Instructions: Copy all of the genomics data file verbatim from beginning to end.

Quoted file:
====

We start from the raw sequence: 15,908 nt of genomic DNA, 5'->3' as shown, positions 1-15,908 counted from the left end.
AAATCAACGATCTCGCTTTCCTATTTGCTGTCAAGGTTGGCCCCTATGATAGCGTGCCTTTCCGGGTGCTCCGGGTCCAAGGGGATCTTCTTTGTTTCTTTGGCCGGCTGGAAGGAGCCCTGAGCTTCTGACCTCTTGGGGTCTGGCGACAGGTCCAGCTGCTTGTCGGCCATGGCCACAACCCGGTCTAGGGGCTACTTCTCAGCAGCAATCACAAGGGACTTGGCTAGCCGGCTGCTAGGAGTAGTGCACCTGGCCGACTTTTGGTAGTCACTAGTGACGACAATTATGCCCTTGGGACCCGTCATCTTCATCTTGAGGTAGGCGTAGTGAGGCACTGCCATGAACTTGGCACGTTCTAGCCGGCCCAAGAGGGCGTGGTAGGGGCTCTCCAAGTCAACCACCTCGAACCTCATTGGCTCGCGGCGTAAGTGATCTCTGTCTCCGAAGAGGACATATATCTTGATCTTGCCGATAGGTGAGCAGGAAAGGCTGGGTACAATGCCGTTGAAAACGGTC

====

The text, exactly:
We start from the raw sequence: 15,908 nt of genomic DNA, 5'->3' as shown, positions 1-15,908 counted from the left end.
AAATCAACGATCTCGCTTTCCTATTTGCTGTCAAGGTTGGCCCCTATGATAGCGTGCCTTTCCGGGTGCTCCGGGTCCAAGGGGATCTTCTTTGTTTCTTTGGCCGGCTGGAAGGAGCCCTGAGCTTCTGACCTCTTGGGGTCTGGCGACAGGTCCAGCTGCTTGTCGGCCATGGCCACAACCCGGTCTAGGGGCTACTTCTCAGCAGCAATCACAAGGGACTTGGCTAGCCGGCTGCTAGGAGTAGTGCACCTGGCCGACTTTTGGTAGTCACTAGTGACGACAATTATGCCCTTGGGACCCGTCATCTTCATCTTGAGGTAGGCGTAGTGAGGCACTGCCATGAACTTGGCACGTTCTAGCCGGCCCAAGAGGGCGTGGTAGGGGCTCTCCAAGTCAACCACCTCGAACCTCATTGGCTCGCGGCGTAAGTGATCTCTGTCTCCGAAGAGGACATATATCTTGATCTTGCCGATAGGTGAGCAGGAAAGGCTGGGTACAATGCCGTTGAAAACGGTC